*Fitting
a Binormal Distribution to Daily Temperatures*

Shown are examples of comparisons of actual distribution functions compared binormal (in red) for the South

Australian capital city of ** Minimum**
temperatures in January, the second shows

** Maximum** temperatures also in January.

A binormal population is composed of two subpopulations each of which is normal or Gaussian.

So the pfd is defined as -

*Pfd=
weight1*N(mean1, sigma1) + weight2*N(mean2,
sigma2).*

where *N* denotes
the Gaussian. Grace and Curran (1993) showed the applicability of this concept
to the daily maximum temperature at several stations in southern Australia.

A reiterative procedure is used to find the six unknowns above. Test statistics such as Kolmogorov and Cramer-Von

Mises __reject__ a hypothesised single normal distribution,
but accept the binormal. This is true for any month. It is also true for most
locations in

The tails of the red binormal distribution fit the observed distribution quite well especially at the tails and clearly fit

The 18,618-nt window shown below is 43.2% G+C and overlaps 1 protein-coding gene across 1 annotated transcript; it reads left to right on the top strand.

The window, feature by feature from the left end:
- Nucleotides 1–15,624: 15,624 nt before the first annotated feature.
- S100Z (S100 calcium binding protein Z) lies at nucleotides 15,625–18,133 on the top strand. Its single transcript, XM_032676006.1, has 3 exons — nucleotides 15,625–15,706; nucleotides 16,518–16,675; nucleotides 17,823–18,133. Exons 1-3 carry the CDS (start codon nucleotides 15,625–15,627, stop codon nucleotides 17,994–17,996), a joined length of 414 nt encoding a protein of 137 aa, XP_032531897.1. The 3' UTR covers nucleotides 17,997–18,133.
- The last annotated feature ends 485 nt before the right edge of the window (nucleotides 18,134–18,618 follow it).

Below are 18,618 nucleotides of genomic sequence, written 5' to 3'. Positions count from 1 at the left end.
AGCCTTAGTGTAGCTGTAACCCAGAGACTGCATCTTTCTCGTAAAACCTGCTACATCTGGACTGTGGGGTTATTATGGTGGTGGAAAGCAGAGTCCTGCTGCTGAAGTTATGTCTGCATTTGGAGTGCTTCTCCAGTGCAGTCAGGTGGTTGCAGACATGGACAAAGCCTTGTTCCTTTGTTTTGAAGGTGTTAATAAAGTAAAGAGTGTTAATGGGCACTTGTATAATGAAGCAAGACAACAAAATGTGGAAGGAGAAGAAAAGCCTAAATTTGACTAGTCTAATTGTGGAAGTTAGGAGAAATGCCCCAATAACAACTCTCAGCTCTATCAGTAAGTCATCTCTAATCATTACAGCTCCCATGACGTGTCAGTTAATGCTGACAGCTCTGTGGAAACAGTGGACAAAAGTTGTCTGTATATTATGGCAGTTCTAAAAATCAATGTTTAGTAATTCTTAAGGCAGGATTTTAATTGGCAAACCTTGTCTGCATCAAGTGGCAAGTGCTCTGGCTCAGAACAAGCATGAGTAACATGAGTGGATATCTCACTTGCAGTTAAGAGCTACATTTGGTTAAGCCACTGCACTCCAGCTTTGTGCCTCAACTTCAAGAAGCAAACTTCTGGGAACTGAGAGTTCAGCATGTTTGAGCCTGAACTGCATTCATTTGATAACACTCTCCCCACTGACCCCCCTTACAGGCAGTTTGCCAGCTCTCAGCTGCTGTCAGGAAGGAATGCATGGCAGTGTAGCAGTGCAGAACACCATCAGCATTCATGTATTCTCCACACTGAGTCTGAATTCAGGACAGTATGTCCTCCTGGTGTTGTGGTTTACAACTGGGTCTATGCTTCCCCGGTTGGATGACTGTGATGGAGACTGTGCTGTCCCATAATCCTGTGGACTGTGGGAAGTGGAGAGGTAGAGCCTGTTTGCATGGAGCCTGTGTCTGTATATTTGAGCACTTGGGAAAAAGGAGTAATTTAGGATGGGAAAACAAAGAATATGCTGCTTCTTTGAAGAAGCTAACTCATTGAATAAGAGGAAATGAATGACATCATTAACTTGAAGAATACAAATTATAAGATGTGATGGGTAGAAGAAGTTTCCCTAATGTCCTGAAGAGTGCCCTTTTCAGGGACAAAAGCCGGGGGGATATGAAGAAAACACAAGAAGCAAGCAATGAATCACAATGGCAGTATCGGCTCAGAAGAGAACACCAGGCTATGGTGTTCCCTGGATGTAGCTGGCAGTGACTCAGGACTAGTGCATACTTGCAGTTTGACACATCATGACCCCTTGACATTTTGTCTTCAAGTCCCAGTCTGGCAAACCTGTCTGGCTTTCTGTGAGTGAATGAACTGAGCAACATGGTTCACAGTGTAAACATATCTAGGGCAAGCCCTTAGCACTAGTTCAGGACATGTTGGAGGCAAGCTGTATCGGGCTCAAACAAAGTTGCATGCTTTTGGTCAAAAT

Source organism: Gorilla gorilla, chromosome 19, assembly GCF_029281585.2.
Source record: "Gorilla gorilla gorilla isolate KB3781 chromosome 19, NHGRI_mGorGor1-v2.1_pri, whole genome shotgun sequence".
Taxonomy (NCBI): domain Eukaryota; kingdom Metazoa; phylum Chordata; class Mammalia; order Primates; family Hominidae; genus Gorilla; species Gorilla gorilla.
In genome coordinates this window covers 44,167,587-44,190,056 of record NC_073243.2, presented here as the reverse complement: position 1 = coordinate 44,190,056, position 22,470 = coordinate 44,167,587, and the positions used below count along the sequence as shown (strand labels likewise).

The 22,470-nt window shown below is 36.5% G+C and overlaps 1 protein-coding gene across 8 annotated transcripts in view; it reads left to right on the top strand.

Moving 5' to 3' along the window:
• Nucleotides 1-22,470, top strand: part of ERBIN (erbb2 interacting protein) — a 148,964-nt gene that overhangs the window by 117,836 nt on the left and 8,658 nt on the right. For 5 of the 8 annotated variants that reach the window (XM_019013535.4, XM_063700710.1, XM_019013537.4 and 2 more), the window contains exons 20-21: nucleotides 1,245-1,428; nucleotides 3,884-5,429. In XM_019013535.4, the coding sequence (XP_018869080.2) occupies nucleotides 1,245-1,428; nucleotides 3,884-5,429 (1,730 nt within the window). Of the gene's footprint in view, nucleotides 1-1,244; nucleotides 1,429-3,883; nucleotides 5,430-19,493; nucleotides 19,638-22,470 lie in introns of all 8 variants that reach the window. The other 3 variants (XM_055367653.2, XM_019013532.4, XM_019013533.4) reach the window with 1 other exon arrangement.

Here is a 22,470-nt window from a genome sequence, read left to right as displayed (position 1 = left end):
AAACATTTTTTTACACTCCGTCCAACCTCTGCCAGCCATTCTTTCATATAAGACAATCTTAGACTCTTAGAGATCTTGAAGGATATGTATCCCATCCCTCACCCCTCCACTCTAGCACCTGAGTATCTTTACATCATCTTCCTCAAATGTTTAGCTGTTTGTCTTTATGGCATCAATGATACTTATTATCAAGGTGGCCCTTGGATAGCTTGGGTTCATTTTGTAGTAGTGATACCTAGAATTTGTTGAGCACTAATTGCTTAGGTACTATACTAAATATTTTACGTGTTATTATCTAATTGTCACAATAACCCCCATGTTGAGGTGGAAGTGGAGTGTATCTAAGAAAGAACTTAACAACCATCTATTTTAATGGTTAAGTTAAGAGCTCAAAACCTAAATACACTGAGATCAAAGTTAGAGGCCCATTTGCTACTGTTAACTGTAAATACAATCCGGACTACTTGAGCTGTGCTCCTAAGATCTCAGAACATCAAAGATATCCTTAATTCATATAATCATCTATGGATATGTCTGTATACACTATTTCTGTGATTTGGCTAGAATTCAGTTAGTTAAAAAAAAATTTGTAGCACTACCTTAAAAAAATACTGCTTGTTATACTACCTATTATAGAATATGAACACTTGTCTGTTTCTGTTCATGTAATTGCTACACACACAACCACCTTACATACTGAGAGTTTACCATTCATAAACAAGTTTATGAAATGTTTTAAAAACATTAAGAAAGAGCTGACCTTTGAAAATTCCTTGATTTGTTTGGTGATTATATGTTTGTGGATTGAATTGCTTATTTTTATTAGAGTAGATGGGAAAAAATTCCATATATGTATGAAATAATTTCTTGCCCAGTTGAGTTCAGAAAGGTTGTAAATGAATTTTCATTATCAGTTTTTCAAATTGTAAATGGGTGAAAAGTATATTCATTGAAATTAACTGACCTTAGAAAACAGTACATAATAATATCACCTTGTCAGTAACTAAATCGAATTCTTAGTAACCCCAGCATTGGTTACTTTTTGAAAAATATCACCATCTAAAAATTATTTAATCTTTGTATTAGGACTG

much better than would a single normal. Often, a knowledge of the true likelihood of the occurrence of extremes is very

important. One such application is to provide a reliable determination of probabilities of frost occurrence.

Horizontal axes show minimum and maximum temperatures (in °C
at

occurrence as a relative fraction.

OMatrix scientific
programming package is suitable and easy-to-use software to accomplish the
fitting on the daily temperature datasets kindly supplied by the Australian Bureau
of Meteorology.

GRACE, W.J. and CURRAN, E.F. 1993. A Binormal Model of
Frequency Distributions of Daily Maximum Temperature. *Aust.
Met. Mag. ***42**, 151-161.